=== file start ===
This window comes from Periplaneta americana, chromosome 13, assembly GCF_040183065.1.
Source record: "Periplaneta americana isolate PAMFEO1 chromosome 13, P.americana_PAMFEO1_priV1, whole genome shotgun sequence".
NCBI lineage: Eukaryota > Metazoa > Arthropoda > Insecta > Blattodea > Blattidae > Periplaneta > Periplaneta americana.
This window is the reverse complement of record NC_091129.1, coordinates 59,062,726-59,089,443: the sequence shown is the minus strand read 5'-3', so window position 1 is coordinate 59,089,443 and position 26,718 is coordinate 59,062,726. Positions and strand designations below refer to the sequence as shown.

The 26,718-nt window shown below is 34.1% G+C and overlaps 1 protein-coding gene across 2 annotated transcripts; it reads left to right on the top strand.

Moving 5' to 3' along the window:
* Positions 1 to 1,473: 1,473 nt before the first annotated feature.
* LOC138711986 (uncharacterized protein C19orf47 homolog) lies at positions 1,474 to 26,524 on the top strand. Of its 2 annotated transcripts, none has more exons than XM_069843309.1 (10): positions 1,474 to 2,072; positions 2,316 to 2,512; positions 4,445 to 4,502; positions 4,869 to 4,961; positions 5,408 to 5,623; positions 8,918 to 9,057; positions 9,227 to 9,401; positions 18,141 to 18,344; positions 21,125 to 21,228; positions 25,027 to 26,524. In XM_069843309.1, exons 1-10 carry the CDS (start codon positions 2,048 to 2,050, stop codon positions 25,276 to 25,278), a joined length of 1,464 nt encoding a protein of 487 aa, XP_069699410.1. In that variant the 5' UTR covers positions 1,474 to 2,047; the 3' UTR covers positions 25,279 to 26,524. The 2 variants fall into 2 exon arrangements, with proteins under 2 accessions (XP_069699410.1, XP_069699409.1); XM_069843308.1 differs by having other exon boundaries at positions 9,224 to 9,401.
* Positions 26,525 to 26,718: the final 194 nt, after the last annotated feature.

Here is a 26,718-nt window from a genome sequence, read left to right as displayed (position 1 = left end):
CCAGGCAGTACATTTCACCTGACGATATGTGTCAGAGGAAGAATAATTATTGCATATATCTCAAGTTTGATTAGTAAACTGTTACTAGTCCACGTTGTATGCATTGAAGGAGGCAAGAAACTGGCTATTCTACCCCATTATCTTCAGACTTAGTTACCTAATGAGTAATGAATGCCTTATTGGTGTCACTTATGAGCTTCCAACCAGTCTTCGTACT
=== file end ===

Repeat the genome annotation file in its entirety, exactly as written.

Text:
This window comes from Periplaneta americana, chromosome 13, assembly GCF_040183065.1.
Source record: "Periplaneta americana isolate PAMFEO1 chromosome 13, P.americana_PAMFEO1_priV1, whole genome shotgun sequence".
NCBI lineage: Eukaryota > Metazoa > Arthropoda > Insecta > Blattodea > Blattidae > Periplaneta > Periplaneta americana.
This window is the reverse complement of record NC_091129.1, coordinates 59,062,726-59,089,443: the sequence shown is the minus strand read 5'-3', so window position 1 is coordinate 59,089,443 and position 26,718 is coordinate 59,062,726. Positions and strand designations below refer to the sequence as shown.

The 26,718-nt window shown below is 34.1% G+C and overlaps 1 protein-coding gene across 2 annotated transcripts; it reads left to right on the top strand.

Moving 5' to 3' along the window:
* Positions 1 to 1,473: 1,473 nt before the first annotated feature.
* LOC138711986 (uncharacterized protein C19orf47 homolog) lies at positions 1,474 to 26,524 on the top strand. Of its 2 annotated transcripts, none has more exons than XM_069843309.1 (10): positions 1,474 to 2,072; positions 2,316 to 2,512; positions 4,445 to 4,502; positions 4,869 to 4,961; positions 5,408 to 5,623; positions 8,918 to 9,057; positions 9,227 to 9,401; positions 18,141 to 18,344; positions 21,125 to 21,228; positions 25,027 to 26,524. In XM_069843309.1, exons 1-10 carry the CDS (start codon positions 2,048 to 2,050, stop codon positions 25,276 to 25,278), a joined length of 1,464 nt encoding a protein of 487 aa, XP_069699410.1. In that variant the 5' UTR covers positions 1,474 to 2,047; the 3' UTR covers positions 25,279 to 26,524. The 2 variants fall into 2 exon arrangements, with proteins under 2 accessions (XP_069699410.1, XP_069699409.1); XM_069843308.1 differs by having other exon boundaries at positions 9,224 to 9,401.
* Positions 26,525 to 26,718: the final 194 nt, after the last annotated feature.

Here is a 26,718-nt window from a genome sequence, read left to right as displayed (position 1 = left end):
CCAGGCAGTACATTTCACCTGACGATATGTGTCAGAGGAAGAATAATTATTGCATATATCTCAAGTTTGATTAGTAAACTGTTACTAGTCCACGTTGTATGCATTGAAGGAGGCAAGAAACTGGCTATTCTACCCCATTATCTTCAGACTTAGTTACCTAATGAGTAATGAATGCCTTATTGGTGTCACTTATGAGCTTCCAACCAGTCTTCGTACT